Bitcoin is facing a coming-of-age moment. The cybercurrency, beloved by techno-libertarians and notorious for financing the Web’s largest black market, will soon come under the formal purview of New York state financial regulators.
That’s anathema to bitcoin diehards.
“The reaction has been overwhelmingly negative,” says Steve Wager, head of global operations at digital currency startup itBit, which is headquartered in New York.
But itBit isn’t your typical bitcoin outfit. “We take somewhat a contrarian stance,” says Wager, a former manager at Citibank. “We see this as a positive.”
Not only does itBit support the coming rules but the company took the trouble to obtain a traditional banking license earlier this year -- the first bitcoin exchange in the U.S. to do so. (Indeed, it’s the first institution of any kind to secure a New York banking charter since the financial crisis.)
That leaves Wager blasé about the BitLicense, New York’s coming regulatory regime for bitcoin-based financial services. The final act of Benjamin Lawsky, New York’s outgoing chief financial regulator, the BitLicense is meant to safeguard consumers and root out money laundering in the burgeoning industry.
The rules, expected to be announced in the coming week, will likely mandate capital cushions at bitcoin depositories and address risks around money laundering and cybersecurity.
Depending on who’s talking, the regulations could lend legitimacy to an industry on the up-and-up -- or impose roadblocks that will send digital entrepreneurs packing for Silicon Valley and other locales with looser requirements.
“A clear set of rules and certainty in how they’re going to be enforced would give New York an advantage,” says Gil Luria, a digital currency analyst at Wedbush Securities. “Even if the regulations are more restrictive, the clarity would allow businesses to move forward.”
Though many bitcoin companies are bracing for the costs the new regulations may bring, the industry as a whole will breathe a sigh of relief when the rules are unveiled, Luria says. “The uncertainty is paralyzing.”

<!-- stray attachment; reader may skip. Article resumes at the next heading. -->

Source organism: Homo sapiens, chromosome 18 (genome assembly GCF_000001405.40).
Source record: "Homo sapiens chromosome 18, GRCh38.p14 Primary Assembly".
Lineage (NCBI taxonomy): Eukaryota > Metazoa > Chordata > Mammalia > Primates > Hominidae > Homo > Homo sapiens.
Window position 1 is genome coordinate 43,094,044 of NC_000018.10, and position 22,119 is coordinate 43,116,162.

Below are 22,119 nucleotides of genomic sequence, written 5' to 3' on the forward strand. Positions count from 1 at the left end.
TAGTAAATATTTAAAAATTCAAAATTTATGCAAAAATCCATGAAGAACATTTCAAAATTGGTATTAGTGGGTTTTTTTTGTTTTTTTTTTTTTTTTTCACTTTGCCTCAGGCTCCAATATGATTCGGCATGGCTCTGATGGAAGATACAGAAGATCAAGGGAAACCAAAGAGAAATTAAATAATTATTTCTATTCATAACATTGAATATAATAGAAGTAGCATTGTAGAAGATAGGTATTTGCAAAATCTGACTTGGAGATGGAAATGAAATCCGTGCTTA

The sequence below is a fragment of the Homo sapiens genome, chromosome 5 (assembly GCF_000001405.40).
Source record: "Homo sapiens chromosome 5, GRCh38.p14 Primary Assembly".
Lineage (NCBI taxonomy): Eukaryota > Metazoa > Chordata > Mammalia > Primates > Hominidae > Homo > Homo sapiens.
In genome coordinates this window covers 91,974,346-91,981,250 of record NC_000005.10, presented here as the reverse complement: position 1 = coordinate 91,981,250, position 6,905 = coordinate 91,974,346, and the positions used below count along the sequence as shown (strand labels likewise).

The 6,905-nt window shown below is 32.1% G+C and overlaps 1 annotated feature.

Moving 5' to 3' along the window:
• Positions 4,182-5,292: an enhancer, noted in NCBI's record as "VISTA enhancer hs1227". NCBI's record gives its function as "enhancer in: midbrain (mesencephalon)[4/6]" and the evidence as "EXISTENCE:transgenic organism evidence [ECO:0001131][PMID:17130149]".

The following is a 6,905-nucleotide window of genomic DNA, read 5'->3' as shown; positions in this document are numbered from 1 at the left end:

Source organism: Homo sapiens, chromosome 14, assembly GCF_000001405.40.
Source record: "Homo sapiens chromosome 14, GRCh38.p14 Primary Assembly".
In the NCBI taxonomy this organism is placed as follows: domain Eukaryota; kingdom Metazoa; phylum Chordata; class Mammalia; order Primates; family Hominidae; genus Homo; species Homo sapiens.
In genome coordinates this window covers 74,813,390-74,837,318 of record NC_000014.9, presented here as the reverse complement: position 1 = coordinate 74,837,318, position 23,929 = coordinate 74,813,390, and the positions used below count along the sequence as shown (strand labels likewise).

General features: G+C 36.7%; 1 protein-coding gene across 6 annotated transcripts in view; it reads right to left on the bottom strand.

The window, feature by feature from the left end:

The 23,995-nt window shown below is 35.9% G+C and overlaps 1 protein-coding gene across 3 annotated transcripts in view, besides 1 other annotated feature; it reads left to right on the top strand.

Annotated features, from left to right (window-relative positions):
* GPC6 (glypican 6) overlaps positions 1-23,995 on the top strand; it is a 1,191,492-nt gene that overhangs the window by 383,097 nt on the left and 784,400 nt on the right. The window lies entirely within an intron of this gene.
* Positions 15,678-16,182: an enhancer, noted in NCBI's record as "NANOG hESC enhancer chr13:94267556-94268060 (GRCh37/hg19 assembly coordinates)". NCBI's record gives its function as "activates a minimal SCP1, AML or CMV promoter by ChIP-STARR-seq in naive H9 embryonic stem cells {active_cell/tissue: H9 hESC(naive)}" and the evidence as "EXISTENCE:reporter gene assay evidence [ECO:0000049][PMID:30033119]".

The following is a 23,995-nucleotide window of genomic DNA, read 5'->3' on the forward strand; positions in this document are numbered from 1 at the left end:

From Wild West To Wall Street
Two years ago, the world of bitcoin was considered a monetary Wild West. Exchange rates swung violently, with the currency topping $1,000 in late 2013, before a spectacular plunge cut prices in half. High-profile trading venues like Mt. Gox imploded amid allegations of fraud and incompetence. Customers lost hundreds of millions of dollars from their accounts.
But in the past year, the currency has tamed its price gyrations, shaken its outlaw image and found a new home on Wall Street, where legacy institutions have acquired a taste for the technology.
This month, the New York Stock Exchange debuted a bitcoin index, while Nasdaq announced a pilot program that would use bitcoin’s technological infrastructure -- known as the blockchain -- to trade shares in private companies.
Wall Street titans have dabbled in the cryptocurrency as well. Goldman Sachs joined a recent $50 million funding round for Circle, which uses bitcoin technology to aid money transfers. And Blythe Masters, a former JPMorgan executive and storied pioneer of derivatives, now leads Digital Asset Holdings, which aims to settle bitcoin transactions for large financial institutions.
Others have loftier visions. Some see bitcoin slashing the cost of remittances that immigrants send home. Its underlying technology, others hope, could be a bulwark against identity theft and other frauds.
Luria compares bitcoin’s move into legitimacy to the Web’s adolescence. “In its early days, the Internet was a cesspool of pornography and hate speech,” Luria says. “Bad people realize when regulation hasn’t caught up, and they exploit it. But some people saw through that and realized the Web was a powerful technology.”
Bitcoin has followed a similar route. And as cryptocurrencies have marched into the financial mainstream, New York’s Department of Financial Services has extended a regulatory embrace.
By August 2013, the DFS was devising the BitLicense to address bitcoin’s unique risks. “The more we learned during the course of our inquiry,” DFS Superintendent Lawsky said in a speech last year, “the more we saw that virtual currencies -- and the very powerful technologies behind them -- could hold a number of very interesting potential benefits.”